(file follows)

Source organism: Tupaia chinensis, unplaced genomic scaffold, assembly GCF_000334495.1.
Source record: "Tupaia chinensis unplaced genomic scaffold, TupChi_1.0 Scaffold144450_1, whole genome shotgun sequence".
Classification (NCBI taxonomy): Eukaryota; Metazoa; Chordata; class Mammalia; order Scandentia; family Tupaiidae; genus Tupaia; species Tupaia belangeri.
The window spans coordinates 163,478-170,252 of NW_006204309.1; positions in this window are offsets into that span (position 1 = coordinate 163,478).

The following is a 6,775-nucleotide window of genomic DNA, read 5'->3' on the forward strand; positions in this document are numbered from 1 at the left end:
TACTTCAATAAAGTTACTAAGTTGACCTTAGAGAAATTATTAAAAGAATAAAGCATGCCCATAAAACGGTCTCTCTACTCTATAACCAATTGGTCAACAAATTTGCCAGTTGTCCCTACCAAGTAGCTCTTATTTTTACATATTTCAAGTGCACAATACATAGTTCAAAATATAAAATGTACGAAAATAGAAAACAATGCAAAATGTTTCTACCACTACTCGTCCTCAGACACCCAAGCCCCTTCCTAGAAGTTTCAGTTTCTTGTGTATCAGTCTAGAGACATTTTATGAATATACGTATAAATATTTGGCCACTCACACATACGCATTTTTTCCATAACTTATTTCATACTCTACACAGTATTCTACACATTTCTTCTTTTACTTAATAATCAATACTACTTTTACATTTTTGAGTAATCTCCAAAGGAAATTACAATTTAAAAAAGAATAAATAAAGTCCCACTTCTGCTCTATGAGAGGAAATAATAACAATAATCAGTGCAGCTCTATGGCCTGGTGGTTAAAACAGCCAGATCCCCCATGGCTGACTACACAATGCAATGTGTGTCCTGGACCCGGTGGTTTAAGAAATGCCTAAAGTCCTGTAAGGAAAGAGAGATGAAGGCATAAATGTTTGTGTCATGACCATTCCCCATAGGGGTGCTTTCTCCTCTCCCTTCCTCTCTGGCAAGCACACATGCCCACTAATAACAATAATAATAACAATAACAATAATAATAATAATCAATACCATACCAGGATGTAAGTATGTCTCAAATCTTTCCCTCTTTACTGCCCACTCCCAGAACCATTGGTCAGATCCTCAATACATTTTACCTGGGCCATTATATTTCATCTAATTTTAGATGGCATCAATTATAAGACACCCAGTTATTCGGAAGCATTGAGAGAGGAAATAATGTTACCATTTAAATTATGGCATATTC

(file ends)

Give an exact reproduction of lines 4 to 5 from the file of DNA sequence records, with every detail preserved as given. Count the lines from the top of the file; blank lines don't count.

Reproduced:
The window spans coordinates 163,478-170,252 of NW_006204309.1; positions in this window are offsets into that span (position 1 = coordinate 163,478).

The following is a 6,775-nucleotide window of genomic DNA, read 5'->3' on the forward strand; positions in this document are numbered from 1 at the left end: